Texans Shut Down Dalton By Shutting Down Green

The Cincinnati Bengals were supposed to be one of football's worst teams in 2011, but nobody told Andy Dalton and A.J. Green. Thanks to a surprisingly competent Bengals passing game -- Cincinnati's 6.0 adjusted yards per attempt ranked 16th in the league -- the Bengals' offense was just good enough to power them to a 9-7 record and a playoff berth.

Green, in particular, was the big play threat and clearly the best player on the offensive side of the ball in Cincinnati. The fourth overall draft pick finished 6th in total WR WPA and 9th in total WR EPA. He was Cincinnati's passing offense, earning substantially more EPA (55.4) and WPA (1.98) than Dalton (27.5 and -0.23 respectively). That is, when Dalton wasn't throwing to Green he was a mediocre quarterback at best. When the ball headed towards number 18, the Bengals offense clicked like a finely tuned machine.

Saturday against Houston, the Bengals offense was completely stifled. For the first time, a team was able to completely neutralize A.J. Green, and the Bengals were left completely stunned.

The consistency of A.J. Green's regular season was remarkable. In his fifteen games, only once did Green's WPA drop into negative territory, never dropping below -0.1 or -1.0 respectively. He averaged over eight yards per target on nine different occasions. He also showed the ability to dominate games, with big performances against Cleveland (three receptions, 110 yards, 8.2 EPA, +0.38 WPA), St. Louis (six receptions, 115 yards, 8.5 EPA, +0.29 WPA) and Tennessee (seven receptions, 83 yards, 11.2 EPA, +0.41 WPA).

Early on against Houston, it looked like Green would make his presence felt yet again. On the Bengals' eighth play from scrimmage, Dalton heaved a deep pass for a single-covered A.J. Green down the middle of the field. Grover Quin was forced to interfere in order to prevent a touchdown, and the result was a 52-yard gain for the Bengals. The play picked up 3.2 EPA as well, and in terms of both yardage and EPA it was the Bengals' biggest play of the day.

For much of the game, it was big-time free agent signing Jonathan Joseph, not Quin, charged with the task of covering Green. The rookie was never quite able to break free again. Green would go on to manage just five catches for 47 yards on 12 targets, mustering a horrid -7.1 EPA, by a wide margin his worst of the season.

Throughout the season, as Green went, so did Dalton, as illustrated here by week-to-week EPA:

There is, of course, going to be some natural correlation due to the shared credit of EPA. Still, on just two occasions did Dalton perform significantly better on passes not thrown Green's direction. Green's talent so far outweighs the rest of the Bengals' receiving corps that the passing game effectively revolves around his performances.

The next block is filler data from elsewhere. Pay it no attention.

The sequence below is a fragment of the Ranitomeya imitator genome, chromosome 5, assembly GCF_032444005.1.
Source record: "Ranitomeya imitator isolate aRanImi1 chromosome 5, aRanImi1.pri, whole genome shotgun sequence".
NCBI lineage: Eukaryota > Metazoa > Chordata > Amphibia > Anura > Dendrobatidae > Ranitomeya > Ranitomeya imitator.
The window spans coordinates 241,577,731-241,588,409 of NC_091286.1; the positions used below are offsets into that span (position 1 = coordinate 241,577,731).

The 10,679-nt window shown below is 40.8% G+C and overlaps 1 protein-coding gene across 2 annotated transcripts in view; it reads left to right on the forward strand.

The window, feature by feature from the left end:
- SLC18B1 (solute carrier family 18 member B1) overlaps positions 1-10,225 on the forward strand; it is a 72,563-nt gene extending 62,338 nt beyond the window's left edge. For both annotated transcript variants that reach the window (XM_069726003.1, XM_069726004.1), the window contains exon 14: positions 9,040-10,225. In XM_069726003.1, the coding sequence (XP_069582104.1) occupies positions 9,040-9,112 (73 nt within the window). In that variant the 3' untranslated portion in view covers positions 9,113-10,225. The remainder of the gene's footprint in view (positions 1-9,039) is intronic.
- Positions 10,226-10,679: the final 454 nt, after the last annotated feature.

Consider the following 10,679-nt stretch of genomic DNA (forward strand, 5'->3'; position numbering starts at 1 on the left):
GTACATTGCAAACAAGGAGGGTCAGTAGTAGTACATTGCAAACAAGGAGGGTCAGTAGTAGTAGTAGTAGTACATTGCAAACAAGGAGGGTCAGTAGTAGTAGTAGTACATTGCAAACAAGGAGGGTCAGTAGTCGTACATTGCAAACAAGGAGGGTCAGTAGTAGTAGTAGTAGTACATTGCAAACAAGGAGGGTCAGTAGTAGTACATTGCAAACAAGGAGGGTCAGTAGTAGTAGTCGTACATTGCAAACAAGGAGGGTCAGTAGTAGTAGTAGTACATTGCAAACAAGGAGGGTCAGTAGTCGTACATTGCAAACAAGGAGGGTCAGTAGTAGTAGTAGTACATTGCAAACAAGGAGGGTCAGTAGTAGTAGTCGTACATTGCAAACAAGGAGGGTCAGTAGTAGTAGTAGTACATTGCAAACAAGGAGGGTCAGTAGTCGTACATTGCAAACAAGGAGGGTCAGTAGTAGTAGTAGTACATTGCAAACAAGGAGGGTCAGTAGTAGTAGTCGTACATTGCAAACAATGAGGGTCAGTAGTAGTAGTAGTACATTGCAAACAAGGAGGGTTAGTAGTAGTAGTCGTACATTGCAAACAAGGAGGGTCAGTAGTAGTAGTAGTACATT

And so, although Dalton was able to rack up completions even as the Texans ran out to the lead, they didn't amount to much. Dalton finished 27-for-42 with 257 yards, but he was also sacked four times for 33 yards and threw three interceptions, leaving him with a mere -4.3 EPA, -0.10 WPA, and a horrid 1.9 adjusted yards per attempt.

T.J. Yates, Arian Foster and the rest of the Texans offense deserves credit for their performance in Saturday's game as well, but as with the regular season, it was Houston's top-flight defense which powered their first ever playoff victory. For the first time this season, a team was able to truly shut down A.J. Green, and with the rest of the Bengals offense discombobulated, the Texans breezed into the divisional round.

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4 Responses to “Texans Shut Down Dalton By Shutting Down Green”

  1. Anonymous says:

    Go Texans!

  2. James says:

    Solid post.

  3. Brian Burke says:

    Great analysis. I wonder what happened there in week 6. Green looks like he was shut down then too.

    It's pretty unusual for a #1 receiver to underperform his QB in EPA. The WRs don't get docked for sacks, sack-fumbles, etc. A lot of things have to go right for the ball to be targeted at them in the first place.

  4. joe lowrey says:

    If AJ Green makes Dalton effective and a lack of Green makes him ineffective should the Bengals still be looking for a quarterback

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